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These were two of 20 problems I had to do in a test today that I didn't manage to solve.

1) Find the least $k$ such that $1^2 + 2^2 + 3^2 + 4^2 + \dots + k^2$ is a multiple of 200.

2) Find $f(97)$, where $f(n) = \lfloor 2 \sqrt{1 \cdot 2 \cdot 3 + 4 \cdot 5 \cdot 6 + \dots + n(n+1)(n+2)} \rfloor$.

For the first one, I know that:
$$\sum_{i=1}^{n} i^2 = \frac{n(n+1)(2n+1)}{6}$$

so we have: $\displaystyle\frac{k(k+1)(2k+1)}{6} = 200a$ for some integer $a$. So: $\displaystyle\frac{k(k+1)(2k+1)}{1200} = a$. And then I don't know how to go on...

As for the second one, I don't even know where to start...
We had to do all the problems with pen&paper only (no calculator allowed). Using Python I found that the answer to the first question is 112, but how to reach it?

Thank you,
rubik

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For first, $200=8\cdot 25$. We will be dividing by $6$, so we need at least four $2$'s on top. Since $2n+1$ is odd, they will have to come from one of $n$ or $n+1$ (they have different parities). So $n$ or $n+1$ is a multiple of $16$, and we need a $25$ from somewhere. This greatly cuts down the search space. –  André Nicolas Jan 30 '12 at 16:08
    
It's probably easier to write it as $k(k+1)(2k+1)=1200a$ and note that $k$, $k+1$, and $2k+1$ are pair-wise relatively prime. Writing $1200=5^2*2^4*3$, then one of $k,k+1,2k+1$ must be divisible by $2^4$, one must be divisible by $5^2$, and one must be divisible by $3$. it could be all the same ones - if $k=1200$, for example. Also, note that since $2k+1$ is odd, it cannot be divisible by $2^4$. –  Thomas Andrews Jan 30 '12 at 16:12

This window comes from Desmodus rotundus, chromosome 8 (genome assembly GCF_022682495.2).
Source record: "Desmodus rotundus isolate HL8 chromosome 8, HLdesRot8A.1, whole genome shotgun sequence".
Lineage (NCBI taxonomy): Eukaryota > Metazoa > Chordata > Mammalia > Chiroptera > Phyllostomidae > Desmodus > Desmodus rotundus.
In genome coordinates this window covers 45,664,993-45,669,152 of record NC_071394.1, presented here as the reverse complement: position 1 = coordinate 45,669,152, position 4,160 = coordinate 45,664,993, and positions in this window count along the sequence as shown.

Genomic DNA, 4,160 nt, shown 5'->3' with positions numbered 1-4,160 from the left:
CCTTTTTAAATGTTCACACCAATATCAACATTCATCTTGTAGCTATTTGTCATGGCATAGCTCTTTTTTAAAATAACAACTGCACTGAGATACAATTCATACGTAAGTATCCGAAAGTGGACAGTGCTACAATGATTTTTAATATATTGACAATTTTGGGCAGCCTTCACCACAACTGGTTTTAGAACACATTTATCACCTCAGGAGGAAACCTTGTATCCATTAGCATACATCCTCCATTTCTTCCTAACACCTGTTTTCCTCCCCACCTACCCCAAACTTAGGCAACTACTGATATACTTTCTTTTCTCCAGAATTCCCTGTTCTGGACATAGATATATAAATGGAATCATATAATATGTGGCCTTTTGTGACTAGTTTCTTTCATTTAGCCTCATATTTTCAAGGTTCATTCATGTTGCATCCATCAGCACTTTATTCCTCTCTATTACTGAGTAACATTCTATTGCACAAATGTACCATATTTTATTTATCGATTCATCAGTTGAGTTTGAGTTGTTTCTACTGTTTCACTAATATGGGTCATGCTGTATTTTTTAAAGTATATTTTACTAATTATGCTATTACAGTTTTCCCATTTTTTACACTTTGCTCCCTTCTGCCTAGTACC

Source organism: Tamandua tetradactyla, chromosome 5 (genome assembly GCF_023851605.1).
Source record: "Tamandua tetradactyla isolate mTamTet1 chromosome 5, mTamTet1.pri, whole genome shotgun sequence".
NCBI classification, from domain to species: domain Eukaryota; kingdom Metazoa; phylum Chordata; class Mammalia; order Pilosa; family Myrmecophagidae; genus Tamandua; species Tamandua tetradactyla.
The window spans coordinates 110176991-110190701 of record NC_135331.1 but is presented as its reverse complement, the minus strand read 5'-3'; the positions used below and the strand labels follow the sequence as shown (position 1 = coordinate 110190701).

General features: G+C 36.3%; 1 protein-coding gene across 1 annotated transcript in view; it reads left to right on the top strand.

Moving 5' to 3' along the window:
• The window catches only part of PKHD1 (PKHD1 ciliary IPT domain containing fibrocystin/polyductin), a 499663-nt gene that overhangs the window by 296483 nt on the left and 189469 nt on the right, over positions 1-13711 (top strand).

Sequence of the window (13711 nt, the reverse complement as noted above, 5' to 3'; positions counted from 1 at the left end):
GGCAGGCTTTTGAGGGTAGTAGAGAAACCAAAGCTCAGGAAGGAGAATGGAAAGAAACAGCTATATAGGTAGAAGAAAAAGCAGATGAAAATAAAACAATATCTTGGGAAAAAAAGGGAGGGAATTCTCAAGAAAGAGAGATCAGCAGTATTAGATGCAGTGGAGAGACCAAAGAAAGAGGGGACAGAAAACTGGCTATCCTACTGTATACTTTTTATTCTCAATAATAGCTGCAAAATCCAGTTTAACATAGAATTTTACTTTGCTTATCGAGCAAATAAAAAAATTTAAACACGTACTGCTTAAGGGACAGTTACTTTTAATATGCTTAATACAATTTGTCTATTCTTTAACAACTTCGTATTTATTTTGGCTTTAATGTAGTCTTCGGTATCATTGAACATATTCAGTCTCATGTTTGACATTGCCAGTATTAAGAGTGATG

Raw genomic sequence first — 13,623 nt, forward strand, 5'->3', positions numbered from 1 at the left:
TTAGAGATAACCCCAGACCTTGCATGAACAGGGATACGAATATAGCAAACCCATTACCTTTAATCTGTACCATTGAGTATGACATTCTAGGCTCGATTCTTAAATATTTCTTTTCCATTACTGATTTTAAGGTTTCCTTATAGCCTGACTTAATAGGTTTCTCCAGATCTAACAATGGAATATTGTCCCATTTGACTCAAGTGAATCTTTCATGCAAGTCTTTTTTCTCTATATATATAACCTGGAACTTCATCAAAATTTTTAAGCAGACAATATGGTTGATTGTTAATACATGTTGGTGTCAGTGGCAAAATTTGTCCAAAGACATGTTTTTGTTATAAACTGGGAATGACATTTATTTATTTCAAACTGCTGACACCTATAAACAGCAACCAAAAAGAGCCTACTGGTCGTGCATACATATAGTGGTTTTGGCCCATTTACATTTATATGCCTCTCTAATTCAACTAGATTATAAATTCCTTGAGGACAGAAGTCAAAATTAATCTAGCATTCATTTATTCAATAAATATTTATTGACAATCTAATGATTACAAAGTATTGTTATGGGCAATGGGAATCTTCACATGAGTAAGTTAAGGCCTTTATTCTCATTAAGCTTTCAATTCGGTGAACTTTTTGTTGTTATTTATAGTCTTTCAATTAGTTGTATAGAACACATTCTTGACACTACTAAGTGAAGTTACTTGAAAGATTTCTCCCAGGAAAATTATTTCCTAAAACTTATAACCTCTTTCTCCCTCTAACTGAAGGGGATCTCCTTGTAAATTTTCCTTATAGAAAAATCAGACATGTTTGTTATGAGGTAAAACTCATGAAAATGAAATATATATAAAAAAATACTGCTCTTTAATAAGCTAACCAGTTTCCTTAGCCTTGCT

for the second : $$\displaystyle\sum_{i=1}^{\frac{n+2}{3}} (3i-2)(3i-1)3i = \frac{1}{12}n^4 +\frac{5}{6}n^3+\frac{31}{12}n^2+\frac{5}{2}n$$ –  pedja Jan 30 '12 at 16:48
    
For the first, I can't see much more other than brute force using the conditions I stated before. You can ignore the issue of which is divisible by $3$, since one is always divisible by $3$, and you can reduce it to $6$ different Chinese remainder problems and get the smallest $n=112$. –  Thomas Andrews Jan 30 '12 at 17:42
    
@pedja Your formula can be factored as $\frac{n(n+2)(n+3)(n+5)}{12}$ –  Thomas Andrews Jan 30 '12 at 17:46
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1 Answer 1

up vote 1 down vote accepted

The smallest value for which $n(n+1)(2n+1)/6$ is divisible by 200 is $n = 112$. In this case, the sum is $$ 112*113*225 = 8*14*113*9*25 = 200*14238.$$ Note that $n=200$ fails.

Now let's look at the second problem. We have $$\sum_{k=1}^n k(k+1)(k+2) = 6 \sum_{k=1}^n {k + 2\choose 3} = 6{n + 3\choose 4} = {n(n + 1)(n+2)(n+3)\over 4}.$$ Hence $f(97) = \lfloor \sqrt{97*98*99*100}\rfloor$ = 9700. This calculation is razor close; floating point error could have thrown it off.

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I see. Using $112$, a multiple of $2^4$ but not itself a power of $2$, makes it possible to find a smaller solution than can be found if we insist that $n$ or $n+1$ be a power of $2$. I found $n=2^9=512$ works. I've deleted that answer because that's not the smallest one. –  Michael Hardy Jan 30 '12 at 18:47
    
I changed your $200*14238$ to $200\cdot14238$. I've wondered sometimes whether young people are not aware that $*$ is a workaround introduced for use when one is restricted to what's on the keyboard and proper notation like "$\times$" or "$\cdot$" is not available. And before computers, the lower-case "x" was used on typewriters, but that won't do in programming languages where "x" is used for variables, so programming languages are where this substitute notation comes from. –  Michael Hardy Jan 30 '12 at 18:50
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for the second problem you cannot use that formula for sum because there are no terms such as : $2\cdot 3 \cdot 4 , 3\cdot 4 \cdot 5$ , etc. –  pedja Jan 30 '12 at 19:49
    
The poster's second question is confusing because it is, technically, only defined if $n\equiv 1\pmod 3$, since the sum starts $1\cdot 2\cdot 3 + 4\cdot 5\cdot 6 + ...$. It's not clear what he would mean by $f(2)$, for example. –  Thomas Andrews Jan 30 '12 at 21:48
    
I got sidetracked into dealing with several student questions. I will come back after dinner and complete this. –  ncmathsadist Jan 30 '12 at 22:14
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